by Ron Ragain, Ph.D.
Last month we shared the 11 topics that will make up our 2013 Newsletter Series - Characteristics of an Effective Organization.
When we talk about effective organizations, we are really talking about organizational characteristics that have been created through the decisions and actions of upper management and then passed down through the organization to become part of the organization’s culture. So when we talk about clearly defining and communicating mission, goals, values and expectations we are talking about something that must come from the top.
Let’s start with “mission”. An organization’s mission is its reason for existing, its purpose, where it is “headed”. People need to know the mission so that they can “get on board” and help with its accomplishment. The mission is usually defined and then communicated through a “mission statement” that has been thought out and clearly articulated by senior management.
For example, McDonald’s stated mission “is to be our customers’ favorite place and way to eat.” That is “why” they are in business. That is where they want to “go” so to speak. That is their direction.
Goals & Values
This mission is pursued through the accomplishment of a set of clearly articulated goals and the application of a set of “values” that impact decision making. For example, McDonald’s states their values as centering “on an exceptional customer experience - People, Products, Place, Price and Promotion. We are committed to continuously improving our operations and enhancing our customers’ experience”. They have additionally articulated a set of seven specific values that further clarify their overall values statement and guide the accomplishment of their mission.
We place the customer experience at the core of all we do.
We are committed to our people.
We believe in the McDonald’s System.
We operate our business ethically.
We give back to our communities.
We grow our business profitably.
We strive continually to improve.
Formal & Informal Cultures
The mission and values statement of an organization like McDonald’s is an attempt to articulate the desired “formal” culture of the organization, but only through clear articulation of expectations and followup on achievement of those expectations can an organization have an alignment of the informal culture with the desired formal culture of the organization. To read more, see our recent blog post "You Might Not Always Get What You Want."
Effective organizations and their leaders continuously evaluate movement toward the stated mission, in light of the stated goals and values, and then communicate their expectations of team and individual performance throughout the organization. As we will discuss in future newsletters, they also hold everyone accountable for meeting expectations and understand that clarity of expectations has a direct impact on a person’s ability to be successful.
What's the point?
In effective organizations, the mission, goals, values and expectations are not mere words on a plaque on the wall. Rather, they are a way of life, understood by every team member. They are the catalyst for moving the organization toward greatness.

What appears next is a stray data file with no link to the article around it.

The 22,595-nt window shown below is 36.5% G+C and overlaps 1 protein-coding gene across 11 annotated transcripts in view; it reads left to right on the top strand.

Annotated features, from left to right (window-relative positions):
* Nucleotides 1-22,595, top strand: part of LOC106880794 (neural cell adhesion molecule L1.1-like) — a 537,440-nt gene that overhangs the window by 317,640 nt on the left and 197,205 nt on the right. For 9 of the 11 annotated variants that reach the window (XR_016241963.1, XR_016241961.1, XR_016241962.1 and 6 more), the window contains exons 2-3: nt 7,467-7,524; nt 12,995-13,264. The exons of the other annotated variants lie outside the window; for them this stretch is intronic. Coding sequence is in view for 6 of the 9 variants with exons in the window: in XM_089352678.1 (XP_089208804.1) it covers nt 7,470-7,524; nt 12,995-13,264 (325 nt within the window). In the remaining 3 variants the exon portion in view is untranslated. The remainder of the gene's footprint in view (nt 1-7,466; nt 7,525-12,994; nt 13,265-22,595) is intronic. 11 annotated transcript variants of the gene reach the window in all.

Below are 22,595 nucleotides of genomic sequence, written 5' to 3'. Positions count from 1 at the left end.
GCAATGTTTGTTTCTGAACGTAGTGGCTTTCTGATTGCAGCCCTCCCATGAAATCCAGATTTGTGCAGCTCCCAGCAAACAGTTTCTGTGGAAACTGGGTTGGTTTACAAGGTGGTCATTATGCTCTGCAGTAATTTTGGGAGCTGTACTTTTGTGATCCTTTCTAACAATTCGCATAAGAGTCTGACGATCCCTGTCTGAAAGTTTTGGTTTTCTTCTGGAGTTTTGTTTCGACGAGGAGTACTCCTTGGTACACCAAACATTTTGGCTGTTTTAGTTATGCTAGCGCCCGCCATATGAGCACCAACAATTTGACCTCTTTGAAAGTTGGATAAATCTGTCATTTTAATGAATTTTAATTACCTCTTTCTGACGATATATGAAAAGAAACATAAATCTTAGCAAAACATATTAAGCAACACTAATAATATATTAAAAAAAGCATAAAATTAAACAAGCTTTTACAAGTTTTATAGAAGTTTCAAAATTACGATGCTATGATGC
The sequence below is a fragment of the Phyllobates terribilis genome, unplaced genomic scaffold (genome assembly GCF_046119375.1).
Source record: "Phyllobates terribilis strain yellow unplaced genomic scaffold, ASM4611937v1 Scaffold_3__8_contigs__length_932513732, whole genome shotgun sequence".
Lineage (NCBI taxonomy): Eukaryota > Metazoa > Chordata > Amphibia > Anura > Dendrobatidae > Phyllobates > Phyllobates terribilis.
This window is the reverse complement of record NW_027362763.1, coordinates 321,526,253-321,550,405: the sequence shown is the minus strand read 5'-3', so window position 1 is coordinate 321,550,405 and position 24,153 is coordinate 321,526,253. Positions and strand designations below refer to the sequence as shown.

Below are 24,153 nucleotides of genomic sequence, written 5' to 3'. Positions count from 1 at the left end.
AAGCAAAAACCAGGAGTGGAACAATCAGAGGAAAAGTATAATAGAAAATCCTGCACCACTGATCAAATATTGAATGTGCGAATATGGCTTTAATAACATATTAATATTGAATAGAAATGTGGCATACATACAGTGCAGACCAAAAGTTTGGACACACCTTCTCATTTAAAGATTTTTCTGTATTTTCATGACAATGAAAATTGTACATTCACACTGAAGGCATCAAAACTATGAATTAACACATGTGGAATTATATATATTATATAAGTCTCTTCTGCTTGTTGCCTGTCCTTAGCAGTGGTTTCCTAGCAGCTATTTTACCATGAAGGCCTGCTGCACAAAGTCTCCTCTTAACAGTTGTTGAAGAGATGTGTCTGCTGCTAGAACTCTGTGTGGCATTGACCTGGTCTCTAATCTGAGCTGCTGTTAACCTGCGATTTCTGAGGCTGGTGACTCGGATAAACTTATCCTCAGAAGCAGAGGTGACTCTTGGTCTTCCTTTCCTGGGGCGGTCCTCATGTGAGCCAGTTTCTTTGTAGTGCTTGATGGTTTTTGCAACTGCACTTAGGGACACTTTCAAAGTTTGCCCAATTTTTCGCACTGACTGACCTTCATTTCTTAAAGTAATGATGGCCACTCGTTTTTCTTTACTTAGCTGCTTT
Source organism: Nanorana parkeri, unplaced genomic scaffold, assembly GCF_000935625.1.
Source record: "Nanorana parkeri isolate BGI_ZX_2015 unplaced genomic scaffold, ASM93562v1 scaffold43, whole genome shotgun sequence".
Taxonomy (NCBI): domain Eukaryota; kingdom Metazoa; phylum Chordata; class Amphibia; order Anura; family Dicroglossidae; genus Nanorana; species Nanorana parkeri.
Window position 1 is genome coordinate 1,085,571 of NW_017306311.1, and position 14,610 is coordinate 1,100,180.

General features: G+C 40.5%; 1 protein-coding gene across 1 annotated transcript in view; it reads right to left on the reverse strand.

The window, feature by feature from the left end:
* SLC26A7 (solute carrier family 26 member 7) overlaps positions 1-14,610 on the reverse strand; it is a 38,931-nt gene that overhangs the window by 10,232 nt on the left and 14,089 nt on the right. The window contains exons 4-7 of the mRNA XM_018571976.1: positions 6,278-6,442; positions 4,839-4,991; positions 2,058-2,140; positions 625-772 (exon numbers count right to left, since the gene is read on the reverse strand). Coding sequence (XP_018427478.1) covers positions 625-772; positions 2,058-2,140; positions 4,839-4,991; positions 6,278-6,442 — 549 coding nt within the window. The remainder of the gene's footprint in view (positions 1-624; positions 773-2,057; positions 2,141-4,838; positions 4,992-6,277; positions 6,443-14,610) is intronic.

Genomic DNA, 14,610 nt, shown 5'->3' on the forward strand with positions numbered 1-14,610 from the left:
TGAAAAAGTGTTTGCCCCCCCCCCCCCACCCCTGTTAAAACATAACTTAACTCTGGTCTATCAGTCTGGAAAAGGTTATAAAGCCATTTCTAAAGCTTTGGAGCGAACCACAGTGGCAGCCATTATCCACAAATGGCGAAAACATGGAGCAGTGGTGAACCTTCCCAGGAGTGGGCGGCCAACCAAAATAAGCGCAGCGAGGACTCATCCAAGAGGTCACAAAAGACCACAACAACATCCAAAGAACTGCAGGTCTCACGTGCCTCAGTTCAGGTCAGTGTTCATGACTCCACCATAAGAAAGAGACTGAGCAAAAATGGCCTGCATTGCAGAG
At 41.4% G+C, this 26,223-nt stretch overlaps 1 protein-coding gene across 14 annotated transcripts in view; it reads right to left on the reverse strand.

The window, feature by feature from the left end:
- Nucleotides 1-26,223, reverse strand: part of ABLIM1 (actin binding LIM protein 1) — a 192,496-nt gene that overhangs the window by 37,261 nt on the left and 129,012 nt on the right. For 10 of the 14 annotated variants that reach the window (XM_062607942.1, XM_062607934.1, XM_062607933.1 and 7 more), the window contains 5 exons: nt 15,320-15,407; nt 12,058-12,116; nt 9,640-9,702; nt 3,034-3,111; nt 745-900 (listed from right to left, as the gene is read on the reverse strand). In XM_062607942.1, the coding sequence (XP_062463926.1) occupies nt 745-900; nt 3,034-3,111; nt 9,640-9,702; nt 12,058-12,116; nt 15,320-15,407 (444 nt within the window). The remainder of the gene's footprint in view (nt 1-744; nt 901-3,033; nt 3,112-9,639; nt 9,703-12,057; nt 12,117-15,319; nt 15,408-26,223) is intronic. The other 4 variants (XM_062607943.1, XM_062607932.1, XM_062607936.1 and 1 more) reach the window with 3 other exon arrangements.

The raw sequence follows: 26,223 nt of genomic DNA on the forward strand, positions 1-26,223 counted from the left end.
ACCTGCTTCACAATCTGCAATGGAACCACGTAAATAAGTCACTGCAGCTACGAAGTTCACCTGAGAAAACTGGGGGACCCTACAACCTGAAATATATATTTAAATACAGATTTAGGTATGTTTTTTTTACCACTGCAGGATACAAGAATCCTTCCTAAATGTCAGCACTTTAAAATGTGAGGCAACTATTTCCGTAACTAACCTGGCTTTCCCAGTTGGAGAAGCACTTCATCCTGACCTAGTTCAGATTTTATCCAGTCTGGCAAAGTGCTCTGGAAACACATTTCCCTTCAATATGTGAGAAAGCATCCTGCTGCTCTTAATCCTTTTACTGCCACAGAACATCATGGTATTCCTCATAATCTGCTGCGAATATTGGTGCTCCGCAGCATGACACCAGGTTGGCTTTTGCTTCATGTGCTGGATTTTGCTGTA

Question: I work for a small oil field services company and we are having major issues with our safety results right now. We tell our people that they have “stop work authority” but each and every accident investigation shows that people knew what was going on but didn’t say anything. How can we make our employees live up to our safety expectations?
SafetyCompass®: Thank you for the question and please understand that we are asked this by many companies, both large and small. This idea of “stop work authority” and employees not living up to that expectation goes far beyond the way that you communicate your expectations to your employees. You are dealing with a workplace that is a complex social system in which employees speak up or don’t speak up for a myriad of reasons. For example, there could be fear of reprisal, high risk tolerance, or social (peer-to-peer) pressures to ignore things that they know to be unsafe.
We hear a lot of managers say that their employees don’t have the “courage” to speak up. So where does the courage to speak up come from? Courage is sometimes referred to as being afraid but doing it anyway. We think that is far too simplistic. Courage, or lack thereof, is a subjective label that is applied only after a person does or does not perform. We see courageousness as being directly linked to competency. If a person knows how to do something effectively, he is more willing to perform a task. Our research shows that employees who don’t intervene in unsafe acts fail to do so either because they did it before and it didn’t go well or they observed someone else fail. In other words, they didn’t know how to do it correctly. Subsequent research has shown that those who develop the skills of stopping and redirecting unsafe behavior (through training and coaching) are more likely to do so in the future.
We would recommend that you find, or develop training to teach your front-line employees how to stop unsafe behavior or conditions that they observe and then intervene in such a way that reduces defensiveness and creates long term behavior change.